Spinning in Cowgirl Boots – A History of Red Dye

I’ll never be a dyer of fiber or yarn. I leave that to others. I have a mommy that dyes fiber with stuff she finds in her backyard and a close friend that dyes yarn with commercial acid  based formulas. Mostly I just play assistant and/or appreciative audience. Mostly I just say things like “Ooo! That’s pretty.”

red yarn dyed with cochineal

But I have learned the basics. And I’ve always been interested in the history of textiles, dyeing included. Before the days of commercial synthetic dye formulas, we humans only had natural dyes. Natural dyes are trickier to work with and often rare. Some colors were rarer than others and those dyes used to costs fortunes, literally fortunes. One of the most important natural dye substances comes from the New World and it made plenty of people their fortunes.

Meet the cochineal beetle, a little parasitic bug that lives on prickly pear cactus and makes some of the best natural red dye in the world.

female cochineal beetles on prickly pear cactus

For the record, they don’t normally look like that. In that picture they have been uncovered so we can see them in all their buggy glory. Normally they look more like this:

Image from cactuslover.blogspot.com

So for this Spinning in Cowgirl Boots, I’m spinning up some red roving and talking about bugs. And history. And British Redcoats. And the cultivation of prickly pear cactus. And somehow Clint Eastwood and his Spaghetti Westerns got in there too.

Want to try dyeing with cochineal? Knitty has a short how-to article that should get you started and Cochineal Dye will sell you the supplies. They have small and large bags of dried bugs (lol) or whole kits complete with yarn.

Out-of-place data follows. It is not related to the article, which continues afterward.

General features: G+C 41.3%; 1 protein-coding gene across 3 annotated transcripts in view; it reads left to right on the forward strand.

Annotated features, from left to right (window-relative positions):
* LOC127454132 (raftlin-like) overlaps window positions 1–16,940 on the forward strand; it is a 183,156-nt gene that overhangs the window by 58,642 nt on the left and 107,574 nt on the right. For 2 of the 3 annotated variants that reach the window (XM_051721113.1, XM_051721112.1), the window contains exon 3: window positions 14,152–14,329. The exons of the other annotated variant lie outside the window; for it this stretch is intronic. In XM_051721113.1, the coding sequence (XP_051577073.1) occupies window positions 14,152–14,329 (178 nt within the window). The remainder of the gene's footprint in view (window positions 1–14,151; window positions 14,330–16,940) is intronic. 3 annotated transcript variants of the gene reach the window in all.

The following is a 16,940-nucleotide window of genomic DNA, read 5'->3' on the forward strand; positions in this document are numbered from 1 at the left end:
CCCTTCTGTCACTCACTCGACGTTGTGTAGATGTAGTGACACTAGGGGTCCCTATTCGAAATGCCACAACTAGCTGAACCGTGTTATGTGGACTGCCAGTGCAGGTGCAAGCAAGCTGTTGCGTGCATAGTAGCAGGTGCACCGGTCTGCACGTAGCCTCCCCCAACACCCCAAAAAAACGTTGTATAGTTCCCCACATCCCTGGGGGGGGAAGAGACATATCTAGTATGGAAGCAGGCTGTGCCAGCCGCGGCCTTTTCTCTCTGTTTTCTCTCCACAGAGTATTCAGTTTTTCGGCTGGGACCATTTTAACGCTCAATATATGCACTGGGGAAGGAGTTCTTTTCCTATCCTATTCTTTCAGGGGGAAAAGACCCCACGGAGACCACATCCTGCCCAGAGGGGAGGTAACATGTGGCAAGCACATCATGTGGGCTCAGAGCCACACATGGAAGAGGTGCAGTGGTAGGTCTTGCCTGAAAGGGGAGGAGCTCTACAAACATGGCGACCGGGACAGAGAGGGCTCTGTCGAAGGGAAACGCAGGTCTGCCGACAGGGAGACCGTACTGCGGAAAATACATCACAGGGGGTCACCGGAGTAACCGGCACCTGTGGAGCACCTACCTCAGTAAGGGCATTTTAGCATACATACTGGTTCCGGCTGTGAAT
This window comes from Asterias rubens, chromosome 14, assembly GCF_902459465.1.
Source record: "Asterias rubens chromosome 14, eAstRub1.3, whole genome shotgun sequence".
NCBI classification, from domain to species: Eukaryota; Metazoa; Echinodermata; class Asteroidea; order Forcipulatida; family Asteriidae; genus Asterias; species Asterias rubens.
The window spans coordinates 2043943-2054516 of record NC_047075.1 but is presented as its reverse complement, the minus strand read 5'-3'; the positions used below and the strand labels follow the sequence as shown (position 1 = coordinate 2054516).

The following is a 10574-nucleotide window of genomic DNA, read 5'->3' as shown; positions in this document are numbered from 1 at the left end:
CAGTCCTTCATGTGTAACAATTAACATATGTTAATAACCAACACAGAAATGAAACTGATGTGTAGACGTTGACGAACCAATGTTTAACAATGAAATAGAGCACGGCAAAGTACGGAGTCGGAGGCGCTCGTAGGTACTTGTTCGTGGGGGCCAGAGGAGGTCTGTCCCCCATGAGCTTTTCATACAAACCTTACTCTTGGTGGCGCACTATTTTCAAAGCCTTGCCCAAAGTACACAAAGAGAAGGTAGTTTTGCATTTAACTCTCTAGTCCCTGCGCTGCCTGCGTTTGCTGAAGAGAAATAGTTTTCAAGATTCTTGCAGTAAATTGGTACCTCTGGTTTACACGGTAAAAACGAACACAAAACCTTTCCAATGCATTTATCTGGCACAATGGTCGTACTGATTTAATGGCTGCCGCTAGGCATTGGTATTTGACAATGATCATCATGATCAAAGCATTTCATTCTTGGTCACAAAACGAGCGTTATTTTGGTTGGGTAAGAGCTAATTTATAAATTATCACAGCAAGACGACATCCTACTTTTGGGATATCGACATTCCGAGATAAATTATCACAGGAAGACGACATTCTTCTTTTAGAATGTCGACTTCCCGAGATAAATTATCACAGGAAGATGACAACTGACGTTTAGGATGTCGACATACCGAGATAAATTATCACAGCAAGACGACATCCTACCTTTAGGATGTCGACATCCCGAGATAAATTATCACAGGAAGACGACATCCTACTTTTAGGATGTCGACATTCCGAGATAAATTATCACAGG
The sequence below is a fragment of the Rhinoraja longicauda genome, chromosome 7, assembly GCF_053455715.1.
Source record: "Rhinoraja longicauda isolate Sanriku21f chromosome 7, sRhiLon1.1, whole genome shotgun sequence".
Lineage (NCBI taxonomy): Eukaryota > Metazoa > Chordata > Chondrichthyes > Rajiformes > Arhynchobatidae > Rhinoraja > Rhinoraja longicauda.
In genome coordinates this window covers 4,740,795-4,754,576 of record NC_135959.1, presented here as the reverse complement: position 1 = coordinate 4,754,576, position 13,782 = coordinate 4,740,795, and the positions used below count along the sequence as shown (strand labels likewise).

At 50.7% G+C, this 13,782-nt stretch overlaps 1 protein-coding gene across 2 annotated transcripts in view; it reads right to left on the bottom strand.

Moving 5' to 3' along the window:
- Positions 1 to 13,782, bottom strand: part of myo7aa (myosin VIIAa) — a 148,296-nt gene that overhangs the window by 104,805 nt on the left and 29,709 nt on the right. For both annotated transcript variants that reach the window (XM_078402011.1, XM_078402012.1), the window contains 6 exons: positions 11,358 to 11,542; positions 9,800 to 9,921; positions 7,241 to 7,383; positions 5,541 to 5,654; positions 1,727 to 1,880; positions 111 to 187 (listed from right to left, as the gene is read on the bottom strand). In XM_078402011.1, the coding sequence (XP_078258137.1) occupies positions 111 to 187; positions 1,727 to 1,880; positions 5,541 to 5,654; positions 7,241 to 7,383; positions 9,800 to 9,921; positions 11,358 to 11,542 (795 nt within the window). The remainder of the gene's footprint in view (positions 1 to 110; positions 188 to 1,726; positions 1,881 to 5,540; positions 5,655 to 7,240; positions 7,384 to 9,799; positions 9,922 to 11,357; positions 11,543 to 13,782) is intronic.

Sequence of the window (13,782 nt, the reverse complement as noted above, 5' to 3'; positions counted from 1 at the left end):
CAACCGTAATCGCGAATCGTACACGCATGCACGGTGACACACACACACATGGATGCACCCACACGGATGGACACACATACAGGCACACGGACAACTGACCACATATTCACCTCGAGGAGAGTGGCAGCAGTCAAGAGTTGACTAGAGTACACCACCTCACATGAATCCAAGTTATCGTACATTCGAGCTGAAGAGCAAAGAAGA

Some more of me spinning and rambling:


8 thoughts on “Spinning in Cowgirl Boots – A History of Red Dye

  1. Hey Jenn – you should come on over to Santa Fe to see the new exhibit on cochineal at the International Folk Art Museum. It’s amazing to see what “primitive societies” could do with textiles.

    Liked by 1 person

    1. So glad you like them! I’ve gotten lots of positive feedback so I’ll probably continue on until it starts to bore people.

      Then maybe I switch to videos of bad cats taking naps in cardboard boxes. I have plenty of that going on in my home too.

      Liked by 1 person

  2. I have a package of cochineal bugs that I purchased 20+ years ago when I thought I was going to be a spinner (and dyer) of wool. I’ll have to do some research to find out if the bugs lose their dyeing effectiveness over time.

    Liked by 1 person

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